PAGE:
Sat, Mar 4
Fri, Mar 17 - Sat, Mar 18
Fri, Apr 7 - Sat, Apr 8
News and Multimedia
Episcopal Church News
- Appeals court remands Episcopal Church in South Carolina federal lawsuit
- Priest in America’s ‘murder capital’ brings public-health approach to gun violence prevention
- Archbishop of Canterbury kicks off African tour
- London churches plant trees to make neighborhoods more ‘bee friendly’
- National Cathedral continues to debate the Lee, Jackson windows
Diocese and Parish News
Grace Chapel celebrates six years of ministry in Brockton
Grace Chapel in Brockton will celebrate its sixth anniversary as a ministry in the Diocese of Massachusetts on Sunday, Nov. 20 at 2 p.m. at First Evangelical Lutheran Church (900 Main Street) in Brockton. Bishop Alan M. Gates will be the celebrant.
"Now is a time...": A post-election message from Bishop Gates
The Rt. Rev. Alan M. Gates, Bishop of the Episcopal Diocese of Massachusetts, issued on Nov. 9, 2016, the following message to the diocesan community:
Video: Massachusetts Council of Churches greeting to Diocesan Convention 2016
Anthony Barsamian and the Rev. Daryl Lobban brought greetings from the Massachusetts Council of Churches to the 2016 Diocesan Convention. Barsamian is president of the MCC's board, and Labban is the director of external relationships.
Medford Transcript: The Rev. Noah Evans on trip to protest Dakota Access Pipeline
"Last week, the Rev. John Floberg, the Episcopal priest serving on the North Dakota side of the Standing Rock reservation, issued a call to clergy across the country to join with him for an action against the proposed Dakota pipeline, which crosses sacred Lakota lands and threatens the water of the Standing Rock reservation. He had hoped for 100, and more than 500 came. I was joined by more than 25 clergy from Massachusetts, with 15 from the Episcopal Diocese of Massachusetts. The action was prayerful, peaceful, nonviolent."
In the News
Boston Globe: Mass. clergy join pipeline protest in North Dakota
Some two dozen Massachusetts pastors joined more than 500 clergy from around the country Thursday and Friday to protest the construction of an oil pipeline that could endanger the water supply of the Standing Rock Sioux Reservation in North Dakota.The Rev. Noah H. Evans, rector of Grace Episcopal Church in Medford, said in a phone interview from the protest site Thursday that he knew he needed to respond when Standing Rock’s Episcopal priest last week issued an urgent call for help from colleagues across the country after violence marred the mostly peaceful protest on the prairie.“There are moments in a life of faith where we have to stand with a larger community in solidarity with people who are being marginalized,” Evans said, “and this is one of those moments.”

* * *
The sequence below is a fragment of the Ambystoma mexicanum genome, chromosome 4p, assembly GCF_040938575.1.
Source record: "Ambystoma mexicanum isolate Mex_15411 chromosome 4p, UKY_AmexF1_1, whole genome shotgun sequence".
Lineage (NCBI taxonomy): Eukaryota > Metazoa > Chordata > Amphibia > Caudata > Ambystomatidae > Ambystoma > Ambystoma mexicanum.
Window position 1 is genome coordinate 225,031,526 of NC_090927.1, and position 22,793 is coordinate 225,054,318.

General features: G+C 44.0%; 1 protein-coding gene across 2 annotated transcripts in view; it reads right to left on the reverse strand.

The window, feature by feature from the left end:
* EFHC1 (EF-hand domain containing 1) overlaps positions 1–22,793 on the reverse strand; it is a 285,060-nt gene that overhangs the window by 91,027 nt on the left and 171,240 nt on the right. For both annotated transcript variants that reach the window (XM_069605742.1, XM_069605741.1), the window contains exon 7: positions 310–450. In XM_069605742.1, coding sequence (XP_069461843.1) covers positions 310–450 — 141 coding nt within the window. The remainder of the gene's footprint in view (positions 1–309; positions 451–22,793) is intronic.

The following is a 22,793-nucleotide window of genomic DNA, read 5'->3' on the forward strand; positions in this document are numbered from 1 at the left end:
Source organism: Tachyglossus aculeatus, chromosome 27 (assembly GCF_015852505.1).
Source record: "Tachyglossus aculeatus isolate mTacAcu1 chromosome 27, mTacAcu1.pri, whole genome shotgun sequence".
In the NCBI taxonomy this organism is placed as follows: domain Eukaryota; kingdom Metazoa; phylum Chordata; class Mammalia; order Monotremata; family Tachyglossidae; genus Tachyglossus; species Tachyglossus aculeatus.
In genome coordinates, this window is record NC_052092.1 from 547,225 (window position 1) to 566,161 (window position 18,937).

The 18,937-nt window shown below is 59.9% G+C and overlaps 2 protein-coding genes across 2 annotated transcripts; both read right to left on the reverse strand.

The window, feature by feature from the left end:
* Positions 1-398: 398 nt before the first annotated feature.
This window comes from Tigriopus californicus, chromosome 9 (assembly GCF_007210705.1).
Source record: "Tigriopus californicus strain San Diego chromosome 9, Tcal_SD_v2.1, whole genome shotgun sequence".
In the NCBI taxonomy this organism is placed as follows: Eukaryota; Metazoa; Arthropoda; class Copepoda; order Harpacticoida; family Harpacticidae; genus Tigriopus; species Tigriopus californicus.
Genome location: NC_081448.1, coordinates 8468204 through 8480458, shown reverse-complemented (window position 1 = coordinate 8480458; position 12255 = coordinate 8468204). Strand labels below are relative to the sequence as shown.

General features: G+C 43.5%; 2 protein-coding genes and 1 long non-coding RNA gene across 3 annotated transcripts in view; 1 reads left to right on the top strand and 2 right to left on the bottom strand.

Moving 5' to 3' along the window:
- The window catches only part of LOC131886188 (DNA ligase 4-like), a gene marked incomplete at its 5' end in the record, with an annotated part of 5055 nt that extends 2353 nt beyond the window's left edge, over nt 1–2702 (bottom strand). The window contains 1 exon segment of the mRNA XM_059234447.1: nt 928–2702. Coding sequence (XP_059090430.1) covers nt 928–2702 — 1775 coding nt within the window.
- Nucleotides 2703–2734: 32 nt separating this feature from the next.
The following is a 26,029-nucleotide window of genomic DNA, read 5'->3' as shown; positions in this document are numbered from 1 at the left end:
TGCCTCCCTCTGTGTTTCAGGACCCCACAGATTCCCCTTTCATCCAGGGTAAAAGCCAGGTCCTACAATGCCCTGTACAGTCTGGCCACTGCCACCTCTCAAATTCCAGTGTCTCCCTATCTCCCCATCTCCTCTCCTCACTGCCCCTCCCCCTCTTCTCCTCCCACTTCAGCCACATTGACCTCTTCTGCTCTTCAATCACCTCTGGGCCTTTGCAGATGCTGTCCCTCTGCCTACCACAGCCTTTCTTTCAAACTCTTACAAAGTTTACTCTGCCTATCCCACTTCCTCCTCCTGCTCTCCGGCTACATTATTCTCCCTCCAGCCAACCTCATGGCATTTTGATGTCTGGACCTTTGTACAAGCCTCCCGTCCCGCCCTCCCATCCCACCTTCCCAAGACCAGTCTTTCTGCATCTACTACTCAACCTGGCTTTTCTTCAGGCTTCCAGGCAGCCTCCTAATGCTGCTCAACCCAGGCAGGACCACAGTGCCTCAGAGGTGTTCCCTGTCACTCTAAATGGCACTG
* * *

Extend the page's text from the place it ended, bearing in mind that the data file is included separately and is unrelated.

In the News
South Coast Today: On election eve, New Bedford's Grace Church prays for healing and unity
On the eve of the presidential election, parishioners at Grace Episcopal Church say they believe the United States has lost its way because of its lack of civility in the campaign.About two dozen parishioners met in silent prayer for about an hour Monday night in the historic church at the corner of School and County streets, hoping for healing, reconciliation and acceptance regardless of whether Hillary Clinton or Donald Trump is elected president.
In the News
Boston Globe: As divisive campaign ends, churches offer vigils, prayer for healing
BROOKLINE — They sat in silence in the old stone church, deep in thought, the turbulence and traffic of the world outside reduced to shadows and light at play on the walls.They prayed for the nation. They murmured a beloved psalm: I lift up my eyes to the hills/From where is my help to come? And they listened to a French Jesuit priest’s poem that ends this way: “Accept the anxiety of feeling yourself in suspense and incomplete.”The service at St. Paul’s Episcopal Church was part of an extraordinary 48-hour election prayer vigil called by Episcopal bishops in an effort to kindle a spirit of reconciliation at the end of an election year marked by fear and division. From noon Sunday to noon Tuesday, churches across the state decided to open their doors for parts of the days for prayer services, interfaith gatherings, and moments of quiet meditation.
In the News
Photos: Diocesan Convention 2016
Video: Bishop Gates's Address to the 2016 Diocesan Convention
From Bishop Gates's address to convention: "To seek that gentle victory over fear and despair that Christians have always sought. To claim salvation in sharing the reconciling ministry of Jesus Christ. Now there's a vision statement: a vision for our national decisions; a vision for our diocesan mission strategies in the next decade; a vision for our calling as Christians unto the Day of the Lord." Watch the full address above.
Worcester Telegram & Gazette: Presidential hopefuls challenge religious faithful to walk a fine line
Bishops from both the Massachusetts and Western Massachusetts Episcopal dioceses two weeks ago lead followers on a rainy seven-mile pre-election walk from Northboro to Southboro. It was billed as an opportunity for adults to get the youth perspective."The grasp of the issues by our young people was really impressive," said Bishop Douglas J. Fisher who heads the Western Mass diocese which includes most of Central Massachusetts. "It struck me that this election is shaping their future and the consequences of our decisions will be with us for a big part of their lives. We all agreed that our faith informs all that we do, including how we vote."Bishop Alan Gates of the Massachusetts diocese said one of the takeaways for the young people was the sense that differing opinions on the issues might constitute a Christian response, but indifference does not. "Voting and advocating for your faith-based convictions are acts of Christian stewardship and ways of loving your neighbor as yourself," he said.
In the News